Textbook Charles Jones, Economic Growth, New York, W.W. Norton, 2002.
Vedit İnal (A), Büyüme Teorileri ve Türkiye’nin Büyüme Sorunları, Ankara, Efil Yayınevi, 2013.
Additional Resources Timur Kuran, ‘Why the Middle East Is Economically Underdeveloped: Historical Mechanisms of Institutional Stagnation’, Journal of Economic Perspectives, cilt 18, Yaz 2004.
Vedit İnal (B), ‘The Eighteenth and Nineteenth Century Ottoman Attempts to Catch Up with Europe’ Middle Eastern Studies, cilt 47, No. 5, ss. 725-756, 2011.
Vedit İnal (C), Türkiye'nin Büyüme Potansiyeli Yakın Doğu Üniversitesi, Sosyal Bilimler Dergisi, Volume XII, Number, October 2019. 
Vedit İnal and Ayşe Akçabelen, ‘Education, Technology and Economic Growth: The Turkish Growth Experience from 1960 to 2009’, İktisat İşletme ve Finans, cilt 28, sayı 322, Ocak 2013.

Material Sharing

Exams A mid-term and a final exam.


Mid-terms 1 100
Quizzes (attendance, presentation, etc.) 0 0
Assignments 0 0
  Total 100
Contribution of Final Examination to Overall Grade   50
Contribution of In-Term Studies to Overall Grade   50
  Total 100
Course Category  

Course’s Contribution to Program

No Program Learning Outcomes Contribution
    1 2 3 4 5
1 Students can keep themselves informed and analyze the current economic development in Turkey and in the world from an international political economy perspective paying a particular attention to the interaction of the Turkish economy with the global economy.         X
2 Being aware of the development and accumulation of economic thought, students can master qualitative and quantitative knowledge and methods to test various economic theories that can be applied to the analysis of the current economic problems.       X  
3 Students can use statistical and econometric analyses by learning how to use information technologies that have validity and widespread use in the field of economics. X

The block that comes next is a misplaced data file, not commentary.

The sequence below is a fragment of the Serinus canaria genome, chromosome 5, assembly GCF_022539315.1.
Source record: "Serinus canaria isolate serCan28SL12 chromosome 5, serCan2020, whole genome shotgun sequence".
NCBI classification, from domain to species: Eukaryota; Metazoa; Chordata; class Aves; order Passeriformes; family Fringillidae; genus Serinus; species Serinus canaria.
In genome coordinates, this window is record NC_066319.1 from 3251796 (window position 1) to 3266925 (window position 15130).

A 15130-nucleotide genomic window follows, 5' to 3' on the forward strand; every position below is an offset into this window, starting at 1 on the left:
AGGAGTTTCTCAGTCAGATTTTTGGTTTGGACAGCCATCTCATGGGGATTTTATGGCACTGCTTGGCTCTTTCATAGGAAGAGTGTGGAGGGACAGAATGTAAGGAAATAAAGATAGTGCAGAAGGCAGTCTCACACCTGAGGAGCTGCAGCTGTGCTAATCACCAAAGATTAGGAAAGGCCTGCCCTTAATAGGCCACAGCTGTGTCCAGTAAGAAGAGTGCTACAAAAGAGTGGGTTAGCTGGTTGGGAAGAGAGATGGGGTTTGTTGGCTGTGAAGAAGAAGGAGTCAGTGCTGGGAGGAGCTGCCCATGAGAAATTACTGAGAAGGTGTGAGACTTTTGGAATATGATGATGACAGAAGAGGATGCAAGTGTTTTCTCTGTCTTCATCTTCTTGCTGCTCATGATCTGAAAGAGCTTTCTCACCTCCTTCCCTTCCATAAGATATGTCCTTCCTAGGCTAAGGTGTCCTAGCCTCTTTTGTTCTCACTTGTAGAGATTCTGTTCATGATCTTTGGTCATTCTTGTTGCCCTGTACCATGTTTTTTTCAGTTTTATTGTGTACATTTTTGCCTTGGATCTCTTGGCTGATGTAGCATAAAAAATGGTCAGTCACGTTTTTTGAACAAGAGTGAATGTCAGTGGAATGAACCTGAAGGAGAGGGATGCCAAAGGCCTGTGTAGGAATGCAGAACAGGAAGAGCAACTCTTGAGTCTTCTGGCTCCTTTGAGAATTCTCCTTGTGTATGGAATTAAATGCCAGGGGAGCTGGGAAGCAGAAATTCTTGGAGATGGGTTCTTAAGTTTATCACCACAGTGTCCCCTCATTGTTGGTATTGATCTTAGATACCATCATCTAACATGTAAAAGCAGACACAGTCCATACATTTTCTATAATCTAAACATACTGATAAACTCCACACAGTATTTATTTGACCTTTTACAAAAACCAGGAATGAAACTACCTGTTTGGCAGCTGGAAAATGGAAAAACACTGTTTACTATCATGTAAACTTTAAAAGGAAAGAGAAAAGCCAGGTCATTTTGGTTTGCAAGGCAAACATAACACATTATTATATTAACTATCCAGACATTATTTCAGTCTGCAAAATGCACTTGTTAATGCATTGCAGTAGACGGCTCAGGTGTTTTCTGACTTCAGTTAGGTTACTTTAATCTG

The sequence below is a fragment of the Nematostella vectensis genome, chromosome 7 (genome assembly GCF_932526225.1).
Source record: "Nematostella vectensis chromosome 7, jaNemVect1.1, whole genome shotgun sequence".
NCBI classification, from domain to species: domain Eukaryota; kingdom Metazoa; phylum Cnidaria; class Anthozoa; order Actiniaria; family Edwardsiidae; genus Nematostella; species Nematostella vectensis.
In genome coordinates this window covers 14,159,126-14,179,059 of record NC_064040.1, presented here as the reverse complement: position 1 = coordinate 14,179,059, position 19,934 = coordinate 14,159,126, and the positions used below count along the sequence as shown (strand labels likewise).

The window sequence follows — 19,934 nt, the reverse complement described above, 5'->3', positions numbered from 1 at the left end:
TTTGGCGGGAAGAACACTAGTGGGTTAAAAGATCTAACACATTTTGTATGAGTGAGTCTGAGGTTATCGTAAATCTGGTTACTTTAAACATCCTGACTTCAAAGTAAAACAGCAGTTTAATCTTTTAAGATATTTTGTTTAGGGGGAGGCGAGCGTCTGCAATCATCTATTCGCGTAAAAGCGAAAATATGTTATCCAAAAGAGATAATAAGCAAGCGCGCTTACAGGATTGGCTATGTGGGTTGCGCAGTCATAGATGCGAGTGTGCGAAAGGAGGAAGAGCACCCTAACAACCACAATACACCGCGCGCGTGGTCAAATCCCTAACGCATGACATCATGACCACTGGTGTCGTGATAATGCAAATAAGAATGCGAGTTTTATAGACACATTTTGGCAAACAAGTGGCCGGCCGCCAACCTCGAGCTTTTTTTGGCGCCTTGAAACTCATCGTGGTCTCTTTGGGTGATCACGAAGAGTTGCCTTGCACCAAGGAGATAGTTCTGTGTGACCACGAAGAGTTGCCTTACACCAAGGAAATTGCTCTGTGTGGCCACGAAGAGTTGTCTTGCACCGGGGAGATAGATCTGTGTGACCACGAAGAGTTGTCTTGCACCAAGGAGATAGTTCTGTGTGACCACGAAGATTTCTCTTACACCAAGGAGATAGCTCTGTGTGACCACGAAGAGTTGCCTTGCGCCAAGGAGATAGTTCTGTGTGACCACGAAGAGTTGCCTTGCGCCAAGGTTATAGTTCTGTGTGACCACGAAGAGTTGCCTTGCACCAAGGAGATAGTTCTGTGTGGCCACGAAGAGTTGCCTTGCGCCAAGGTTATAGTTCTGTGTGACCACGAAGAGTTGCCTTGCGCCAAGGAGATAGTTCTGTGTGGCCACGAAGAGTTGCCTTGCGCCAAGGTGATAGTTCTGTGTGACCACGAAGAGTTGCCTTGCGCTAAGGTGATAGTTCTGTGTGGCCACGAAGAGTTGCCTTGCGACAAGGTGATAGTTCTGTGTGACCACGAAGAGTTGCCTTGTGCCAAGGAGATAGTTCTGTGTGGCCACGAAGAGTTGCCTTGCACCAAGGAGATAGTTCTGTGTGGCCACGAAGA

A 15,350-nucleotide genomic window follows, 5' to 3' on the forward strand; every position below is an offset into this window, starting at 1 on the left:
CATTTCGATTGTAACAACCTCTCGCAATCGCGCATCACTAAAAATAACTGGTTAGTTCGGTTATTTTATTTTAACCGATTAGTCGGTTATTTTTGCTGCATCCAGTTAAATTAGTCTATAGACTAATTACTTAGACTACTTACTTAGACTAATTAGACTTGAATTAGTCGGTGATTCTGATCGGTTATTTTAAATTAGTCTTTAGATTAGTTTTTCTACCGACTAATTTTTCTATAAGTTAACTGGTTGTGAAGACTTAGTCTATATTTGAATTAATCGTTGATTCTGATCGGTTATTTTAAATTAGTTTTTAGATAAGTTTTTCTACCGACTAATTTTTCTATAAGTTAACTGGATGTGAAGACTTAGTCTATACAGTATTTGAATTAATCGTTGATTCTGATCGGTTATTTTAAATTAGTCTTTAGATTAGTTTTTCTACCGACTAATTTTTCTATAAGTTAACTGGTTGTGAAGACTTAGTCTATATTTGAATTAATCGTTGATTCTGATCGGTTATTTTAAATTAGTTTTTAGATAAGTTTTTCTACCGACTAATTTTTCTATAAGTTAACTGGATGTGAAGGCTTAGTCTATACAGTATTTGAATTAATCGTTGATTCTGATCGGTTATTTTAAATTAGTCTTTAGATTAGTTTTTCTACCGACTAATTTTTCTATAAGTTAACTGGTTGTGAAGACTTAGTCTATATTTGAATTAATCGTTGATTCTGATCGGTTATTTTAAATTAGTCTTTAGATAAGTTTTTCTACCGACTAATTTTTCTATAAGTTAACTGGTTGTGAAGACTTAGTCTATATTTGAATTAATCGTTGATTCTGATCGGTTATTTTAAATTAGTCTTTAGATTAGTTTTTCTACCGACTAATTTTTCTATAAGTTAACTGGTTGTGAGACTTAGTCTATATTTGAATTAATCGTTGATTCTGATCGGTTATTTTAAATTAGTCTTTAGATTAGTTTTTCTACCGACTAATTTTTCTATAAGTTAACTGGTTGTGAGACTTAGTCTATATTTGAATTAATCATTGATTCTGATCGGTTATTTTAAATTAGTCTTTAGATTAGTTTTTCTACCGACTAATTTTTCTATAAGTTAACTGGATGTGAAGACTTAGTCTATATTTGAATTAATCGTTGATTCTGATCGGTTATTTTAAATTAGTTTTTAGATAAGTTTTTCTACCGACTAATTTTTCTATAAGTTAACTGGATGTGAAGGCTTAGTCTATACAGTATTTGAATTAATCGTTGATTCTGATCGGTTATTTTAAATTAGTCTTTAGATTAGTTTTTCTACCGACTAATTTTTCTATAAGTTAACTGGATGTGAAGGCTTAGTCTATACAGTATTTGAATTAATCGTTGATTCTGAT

4 By learning how to learn in the field of economics, students can research and work individually or as a team using the Turkish and English academic resources.   X      
5 Being aware of the ethical values, students know the individual, social and ecological dimensions of the concept of social responsibility and can prove that they understand the active citizenship duty that falls upon them within this framework.     X    
6 Students can clearly express, present and share their knowledge, the outcomes of their studies, their ideas and comments to people in their field or other disciplines/units using the necessary data, in national and international academic and professional environments, in Turkish or English.       X  
7 Students can show that understanding the universality of social rights and the concepts of social justice, which form the basis of the modern societies, and the importance of scientific perspective, which is necessary to the  social development and global competitiveness.       X  


Activities   Quantity Duration (Hour) Total Workload (Hour)
Course Duration (Including the Exam Week: 15 x total course hours)   15 3 45
Hours for off-the-classroom study (Pre-study, practice)   15 4 60
Mid-terms   1 12 12
Quizzes (attendance, presentation, etc.)   0 0 0
Assignments   0 0 0
Final Examination   1 16 16
Total Work Load       133
Total Work Load / 25 (s)       5,32
ECTS Credit of the Course       5